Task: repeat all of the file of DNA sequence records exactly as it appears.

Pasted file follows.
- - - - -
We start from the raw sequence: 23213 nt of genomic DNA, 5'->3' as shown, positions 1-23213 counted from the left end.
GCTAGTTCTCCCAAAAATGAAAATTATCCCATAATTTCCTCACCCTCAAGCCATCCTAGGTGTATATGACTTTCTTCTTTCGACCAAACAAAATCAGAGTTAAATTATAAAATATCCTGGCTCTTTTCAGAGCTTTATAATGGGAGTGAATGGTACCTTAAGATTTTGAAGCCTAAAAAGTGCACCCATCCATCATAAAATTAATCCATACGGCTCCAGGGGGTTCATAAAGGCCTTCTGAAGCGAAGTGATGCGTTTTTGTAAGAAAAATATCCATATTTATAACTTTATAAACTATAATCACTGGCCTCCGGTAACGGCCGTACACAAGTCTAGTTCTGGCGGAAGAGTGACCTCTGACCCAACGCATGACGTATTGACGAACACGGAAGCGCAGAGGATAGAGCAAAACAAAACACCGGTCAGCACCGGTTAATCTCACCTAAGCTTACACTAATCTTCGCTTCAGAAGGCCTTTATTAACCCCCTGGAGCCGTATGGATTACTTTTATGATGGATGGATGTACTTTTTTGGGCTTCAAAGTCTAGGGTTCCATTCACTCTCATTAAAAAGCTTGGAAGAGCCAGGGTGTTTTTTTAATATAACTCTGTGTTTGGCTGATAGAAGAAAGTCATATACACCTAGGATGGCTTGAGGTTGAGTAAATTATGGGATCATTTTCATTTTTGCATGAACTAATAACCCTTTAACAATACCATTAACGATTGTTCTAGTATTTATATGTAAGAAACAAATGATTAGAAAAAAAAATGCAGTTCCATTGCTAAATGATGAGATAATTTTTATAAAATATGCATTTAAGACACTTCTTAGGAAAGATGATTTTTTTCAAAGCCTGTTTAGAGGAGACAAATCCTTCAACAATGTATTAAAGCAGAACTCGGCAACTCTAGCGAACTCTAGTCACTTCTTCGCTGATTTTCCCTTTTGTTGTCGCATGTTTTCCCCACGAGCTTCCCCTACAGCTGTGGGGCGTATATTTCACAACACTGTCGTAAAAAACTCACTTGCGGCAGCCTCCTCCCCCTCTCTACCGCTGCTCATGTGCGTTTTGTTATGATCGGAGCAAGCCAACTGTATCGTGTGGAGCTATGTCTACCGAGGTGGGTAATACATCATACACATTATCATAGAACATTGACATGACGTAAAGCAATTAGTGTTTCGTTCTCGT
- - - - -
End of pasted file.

We start from the raw sequence: 23213 nt of genomic DNA, 5'->3' as shown, positions 1-23213 counted from the left end.
GCTAGTTCTCCCAAAAATGAAAATTATCCCATAATTTCCTCACCCTCAAGCCATCCTAGGTGTATATGACTTTCTTCTTTCGACCAAACAAAATCAGAGTTAAATTATAAAATATCCTGGCTCTTTTCAGAGCTTTATAATGGGAGTGAATGGTACCTTAAGATTTTGAAGCCTAAAAAGTGCACCCATCCATCATAAAATTAATCCATACGGCTCCAGGGGGTTCATAAAGGCCTTCTGAAGCGAAGTGATGCGTTTTTGTAAGAAAAATATCCATATTTATAACTTTATAAACTATAATCACTGGCCTCCGGTAACGGCCGTACACAAGTCTAGTTCTGGCGGAAGAGTGACCTCTGACCCAACGCATGACGTATTGACGAACACGGAAGCGCAGAGGATAGAGCAAAACAAAACACCGGTCAGCACCGGTTAATCTCACCTAAGCTTACACTAATCTTCGCTTCAGAAGGCCTTTATTAACCCCCTGGAGCCGTATGGATTACTTTTATGATGGATGGATGTACTTTTTTGGGCTTCAAAGTCTAGGGTTCCATTCACTCTCATTAAAAAGCTTGGAAGAGCCAGGGTGTTTTTTTAATATAACTCTGTGTTTGGCTGATAGAAGAAAGTCATATACACCTAGGATGGCTTGAGGTTGAGTAAATTATGGGATCATTTTCATTTTTGCATGAACTAATAACCCTTTAACAATACCATTAACGATTGTTCTAGTATTTATATGTAAGAAACAAATGATTAGAAAAAAAAATGCAGTTCCATTGCTAAATGATGAGATAATTTTTATAAAATATGCATTTAAGACACTTCTTAGGAAAGATGATTTTTTTCAAAGCCTGTTTAGAGGAGACAAATCCTTCAACAATGTATTAAAGCAGAACTCGGCAACTCTAGCGAACTCTAGTCACTTCTTCGCTGATTTTCCCTTTTGTTGTCGCATGTTTTCCCCACGAGCTTCCCCTACAGCTGTGGGGCGTATATTTCACAACACTGTCGTAAAAAACTCACTTGCGGCAGCCTCCTCCCCCTCTCTACCGCTGCTCATGTGCGTTTTGTTATGATCGGAGCAAGCCAACTGTATCGTGTGGAGCTATGTCTACCGAGGTGGGTAATACATCATACACATTATCATAGAACATTGACATGACGTAAAGCAATTAGTGTTTCGTTCTCGT